Skift Take

We'll need time to see if Kayak's new drop-down boxes for comparing basic versus full-service tickets do the trick for consumers, who may still be confused, and for airlines, which may want tighter control over retailing.

When airlines created basic economy fares, they gave price-comparison companies a headache. How can you compare tickets side-by-side on price when one ticket includes, say, the right to stow a bag overhead and another doesn’t?

Kayak, the travel metasearch company owned by Priceline Group, has come up with an answer — the first of many.

Consumers searching for flights on Kayak’s flagship product, the U.S. desktop browser-based version, have begun to see the basic economy seats offered by three major U.S. airlines displayed in search results.

Last month, American Airlines copied United Airlines’s move and created a new class called basic economy (or what some critics call “economy minus”) that prevents customers from stowing a carry-on bags in overhead bins. Kayak notes that restriction in its drop-down feature comparison box.

By default in Kayak’s search results, fares are sorted by lowest price first. But if a fare is for a basic economy class seat, the search listing will include a box that explains how (for a cost of, say, $40 more) a customer can instead choose a fare that includes traditional perks. The box also highlights which amenities are available.

kayak basic economy flight metasearch

Keith Melnick, president of Kayak, says the next step is to bring this functionality across all flight results that are relevant, something that is still hit or miss today. Next is to bring this basic economy display to its mobile platform by June and to consumers shopping in other markets later.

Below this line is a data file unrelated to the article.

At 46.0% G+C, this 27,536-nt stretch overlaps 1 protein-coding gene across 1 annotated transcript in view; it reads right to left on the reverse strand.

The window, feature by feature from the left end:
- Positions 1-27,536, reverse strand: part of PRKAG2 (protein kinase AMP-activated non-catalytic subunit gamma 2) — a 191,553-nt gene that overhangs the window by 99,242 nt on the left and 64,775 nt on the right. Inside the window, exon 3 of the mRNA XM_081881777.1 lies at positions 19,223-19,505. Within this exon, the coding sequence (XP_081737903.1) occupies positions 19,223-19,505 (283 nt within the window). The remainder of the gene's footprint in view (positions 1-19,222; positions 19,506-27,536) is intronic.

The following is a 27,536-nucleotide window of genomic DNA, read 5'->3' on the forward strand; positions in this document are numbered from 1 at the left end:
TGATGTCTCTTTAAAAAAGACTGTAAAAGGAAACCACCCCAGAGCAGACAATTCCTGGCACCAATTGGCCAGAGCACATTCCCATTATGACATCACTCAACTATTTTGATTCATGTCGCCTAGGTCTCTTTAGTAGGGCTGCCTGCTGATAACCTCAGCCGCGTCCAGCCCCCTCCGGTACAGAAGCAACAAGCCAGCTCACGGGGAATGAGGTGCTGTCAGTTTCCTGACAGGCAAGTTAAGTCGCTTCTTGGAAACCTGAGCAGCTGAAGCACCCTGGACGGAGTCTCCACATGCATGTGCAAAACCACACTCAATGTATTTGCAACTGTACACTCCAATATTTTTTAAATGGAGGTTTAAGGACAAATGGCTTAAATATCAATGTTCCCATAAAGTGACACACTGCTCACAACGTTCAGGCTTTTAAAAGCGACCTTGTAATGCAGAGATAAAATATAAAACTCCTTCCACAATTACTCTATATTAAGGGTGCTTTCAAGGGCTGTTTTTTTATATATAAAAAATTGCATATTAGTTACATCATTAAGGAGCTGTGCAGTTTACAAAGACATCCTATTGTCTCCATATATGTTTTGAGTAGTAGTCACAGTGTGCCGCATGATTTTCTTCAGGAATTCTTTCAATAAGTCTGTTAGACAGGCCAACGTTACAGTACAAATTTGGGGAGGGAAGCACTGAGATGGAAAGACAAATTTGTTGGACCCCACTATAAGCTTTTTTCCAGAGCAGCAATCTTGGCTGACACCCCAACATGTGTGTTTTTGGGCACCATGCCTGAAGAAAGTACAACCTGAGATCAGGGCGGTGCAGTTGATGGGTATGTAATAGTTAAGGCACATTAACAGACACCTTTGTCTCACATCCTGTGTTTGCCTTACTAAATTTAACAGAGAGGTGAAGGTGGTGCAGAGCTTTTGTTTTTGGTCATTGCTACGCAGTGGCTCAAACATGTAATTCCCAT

Melnick says: “Suppliers really like it because we’re getting the information out, and consumers in testing have liked it as clearing up what they’re actually buying.”

The content in the drop-down box is created by Kayak and not branded by the airline. The display is driven by availability. So if there is, say, a basic economy fare but no more full-featured “main cabin” seats left, consumers will only see the basic economy option.

Delta was the first airline to introduce a basic economy product (though with a different set of included amenities). But it’s only now that metasearch and other travel companies have been working hard to figure out how to display the so-called “branded fares” in apples-to-apples comparisons.

Branded fares are not a new concept. Air Canada was arguably the first carrier to assign different perks to different fare families, with Tango class fares having the most restrictions and Flex and other fares having more perks.

But it’s something about the popularity of basic economy fares that has driven price comparison sites to tweak their listings. The goal is to more accurately and intuitively juxtapose tickets that provide different levels of service. Kayak does not yet offer a way to filter out basic economy from searches, but Hopper, a mobile-only travel agency, does, in the first of perhaps more industry experiments to come.


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Tags: basic economy, kayak

Photo credit: A Kayak sign at a company office in Cambridge, Mass. The travel company spent nine months testing a way to display new airline branded fares. Kayak

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